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Suboccipital Triangle Musculature

Surgical Correlation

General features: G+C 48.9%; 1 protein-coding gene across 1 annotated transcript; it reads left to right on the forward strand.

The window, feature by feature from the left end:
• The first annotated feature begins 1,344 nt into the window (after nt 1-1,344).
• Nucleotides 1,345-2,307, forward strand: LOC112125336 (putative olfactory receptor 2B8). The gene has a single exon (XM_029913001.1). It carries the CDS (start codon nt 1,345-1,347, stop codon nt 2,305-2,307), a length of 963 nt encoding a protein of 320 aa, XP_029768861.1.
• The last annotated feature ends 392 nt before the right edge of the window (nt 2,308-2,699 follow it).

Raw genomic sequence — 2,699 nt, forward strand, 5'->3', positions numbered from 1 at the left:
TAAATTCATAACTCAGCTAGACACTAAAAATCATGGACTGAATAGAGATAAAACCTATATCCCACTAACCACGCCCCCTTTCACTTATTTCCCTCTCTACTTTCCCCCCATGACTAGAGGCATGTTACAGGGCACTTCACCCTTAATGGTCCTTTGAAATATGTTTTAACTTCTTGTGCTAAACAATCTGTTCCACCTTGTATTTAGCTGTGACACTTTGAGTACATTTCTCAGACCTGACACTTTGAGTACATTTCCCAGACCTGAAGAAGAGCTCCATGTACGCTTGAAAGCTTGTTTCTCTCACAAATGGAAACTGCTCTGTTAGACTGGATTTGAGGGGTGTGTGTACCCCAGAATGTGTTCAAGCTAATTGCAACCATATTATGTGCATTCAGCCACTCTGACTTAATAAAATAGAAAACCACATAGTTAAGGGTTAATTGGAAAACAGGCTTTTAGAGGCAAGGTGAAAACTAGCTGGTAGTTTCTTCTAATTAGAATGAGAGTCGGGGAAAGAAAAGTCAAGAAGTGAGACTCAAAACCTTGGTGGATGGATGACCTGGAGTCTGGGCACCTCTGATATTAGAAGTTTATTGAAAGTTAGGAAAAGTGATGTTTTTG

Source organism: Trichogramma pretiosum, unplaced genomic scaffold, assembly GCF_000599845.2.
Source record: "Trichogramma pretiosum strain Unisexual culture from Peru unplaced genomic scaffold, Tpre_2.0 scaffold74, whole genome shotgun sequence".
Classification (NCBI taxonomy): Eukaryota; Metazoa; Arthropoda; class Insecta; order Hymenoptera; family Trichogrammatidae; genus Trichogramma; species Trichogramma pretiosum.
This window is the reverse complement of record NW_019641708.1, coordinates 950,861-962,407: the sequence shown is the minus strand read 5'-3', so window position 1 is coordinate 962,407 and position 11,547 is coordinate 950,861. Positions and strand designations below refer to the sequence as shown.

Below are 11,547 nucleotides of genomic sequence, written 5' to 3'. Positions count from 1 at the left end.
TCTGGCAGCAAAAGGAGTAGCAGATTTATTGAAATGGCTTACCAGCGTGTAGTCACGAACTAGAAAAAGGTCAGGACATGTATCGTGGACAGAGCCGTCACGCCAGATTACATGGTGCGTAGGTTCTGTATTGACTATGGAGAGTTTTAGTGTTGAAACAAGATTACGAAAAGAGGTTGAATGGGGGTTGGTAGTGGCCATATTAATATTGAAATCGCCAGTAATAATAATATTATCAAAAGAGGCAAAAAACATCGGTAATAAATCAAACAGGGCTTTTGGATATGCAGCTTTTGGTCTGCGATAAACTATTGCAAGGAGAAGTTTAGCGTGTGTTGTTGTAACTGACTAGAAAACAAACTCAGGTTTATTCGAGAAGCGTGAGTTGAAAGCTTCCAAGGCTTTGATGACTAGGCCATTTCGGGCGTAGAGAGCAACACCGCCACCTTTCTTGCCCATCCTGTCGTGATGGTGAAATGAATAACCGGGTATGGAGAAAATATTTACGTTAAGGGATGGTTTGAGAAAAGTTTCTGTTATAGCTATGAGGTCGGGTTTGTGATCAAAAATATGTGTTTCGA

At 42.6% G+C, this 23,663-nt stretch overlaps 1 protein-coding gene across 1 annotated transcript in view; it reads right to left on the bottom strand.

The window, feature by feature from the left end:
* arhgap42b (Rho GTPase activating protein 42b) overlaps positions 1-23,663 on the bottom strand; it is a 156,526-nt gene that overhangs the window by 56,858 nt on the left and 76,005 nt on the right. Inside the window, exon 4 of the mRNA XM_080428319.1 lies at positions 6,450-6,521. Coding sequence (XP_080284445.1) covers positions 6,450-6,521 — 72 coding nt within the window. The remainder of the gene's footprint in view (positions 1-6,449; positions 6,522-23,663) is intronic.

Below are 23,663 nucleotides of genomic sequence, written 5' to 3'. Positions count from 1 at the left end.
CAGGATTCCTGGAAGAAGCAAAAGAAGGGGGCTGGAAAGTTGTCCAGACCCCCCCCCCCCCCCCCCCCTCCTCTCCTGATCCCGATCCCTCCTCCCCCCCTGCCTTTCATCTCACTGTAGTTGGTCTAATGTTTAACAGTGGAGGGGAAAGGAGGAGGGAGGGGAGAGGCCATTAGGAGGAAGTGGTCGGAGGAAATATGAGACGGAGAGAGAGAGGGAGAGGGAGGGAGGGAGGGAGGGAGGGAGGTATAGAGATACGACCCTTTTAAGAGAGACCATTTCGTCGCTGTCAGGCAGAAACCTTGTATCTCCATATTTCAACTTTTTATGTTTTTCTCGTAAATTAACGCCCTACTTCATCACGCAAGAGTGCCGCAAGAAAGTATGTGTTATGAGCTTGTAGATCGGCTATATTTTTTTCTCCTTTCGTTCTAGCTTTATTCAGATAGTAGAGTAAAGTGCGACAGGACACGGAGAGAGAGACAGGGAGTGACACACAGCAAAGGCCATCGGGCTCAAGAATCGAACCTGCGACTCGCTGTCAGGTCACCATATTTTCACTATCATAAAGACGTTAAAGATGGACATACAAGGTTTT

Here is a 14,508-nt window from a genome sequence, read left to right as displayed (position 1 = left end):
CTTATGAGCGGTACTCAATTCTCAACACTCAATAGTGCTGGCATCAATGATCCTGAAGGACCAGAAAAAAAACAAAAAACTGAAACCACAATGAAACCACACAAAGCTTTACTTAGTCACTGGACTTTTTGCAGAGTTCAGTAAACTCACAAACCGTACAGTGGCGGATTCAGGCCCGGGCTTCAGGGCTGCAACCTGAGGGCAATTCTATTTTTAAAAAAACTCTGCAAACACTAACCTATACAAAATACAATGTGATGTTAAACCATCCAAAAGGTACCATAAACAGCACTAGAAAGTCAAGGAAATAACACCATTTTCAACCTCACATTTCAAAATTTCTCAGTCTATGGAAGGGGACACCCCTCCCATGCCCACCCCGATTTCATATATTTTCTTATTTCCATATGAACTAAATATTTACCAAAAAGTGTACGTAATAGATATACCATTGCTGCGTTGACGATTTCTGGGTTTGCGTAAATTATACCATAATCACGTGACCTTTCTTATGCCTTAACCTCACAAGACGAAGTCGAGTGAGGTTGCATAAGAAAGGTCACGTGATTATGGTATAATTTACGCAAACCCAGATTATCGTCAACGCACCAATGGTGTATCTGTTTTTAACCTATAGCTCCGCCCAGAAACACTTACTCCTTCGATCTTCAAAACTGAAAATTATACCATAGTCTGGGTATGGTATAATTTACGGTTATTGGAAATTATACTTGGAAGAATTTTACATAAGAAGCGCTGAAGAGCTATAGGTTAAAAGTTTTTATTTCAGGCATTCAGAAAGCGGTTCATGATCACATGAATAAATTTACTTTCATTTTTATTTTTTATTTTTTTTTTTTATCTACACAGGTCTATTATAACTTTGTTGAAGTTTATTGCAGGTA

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Suboccipital triangle musculature. The right suboccipital region has been exposed and shows the muscles that form the suboccipital triangle: obliquus capitis inferior, obliquus capitis superior, and rectus capitis posterior major.  Emerging from within the triangle is the suboccipital artery (of Salmon) that arises from the third segment of the vertebral artery that occupies a groove on the posterior arch of the atlas. This vessel is accompanied by a plexus of veins, the suboccipital venous plexus. Within this triangle is the suboccipital nerve (not labeled). It is the dorsal ramus of the C1 spinal nerve and motor nerve supply to the suboccipital muscles. The rectus capitis posterior minor is located medially. It extends from the posterior tubercle of the atlas to the inferior nuchal line of the occipital bone. The greater occipital nerve (dorsal ramus of C2) can be seen emerging from beneath the lower border of the obliquus capitis inferior. It provides sensory innervation to the posterior half of the scalp. The occipital artery, a posterior branch of the external carotid artery, emerges deep to the longissimus capitis and supplies the posterior scalp. (Image courtesy of AL Rhoton, Jr.)

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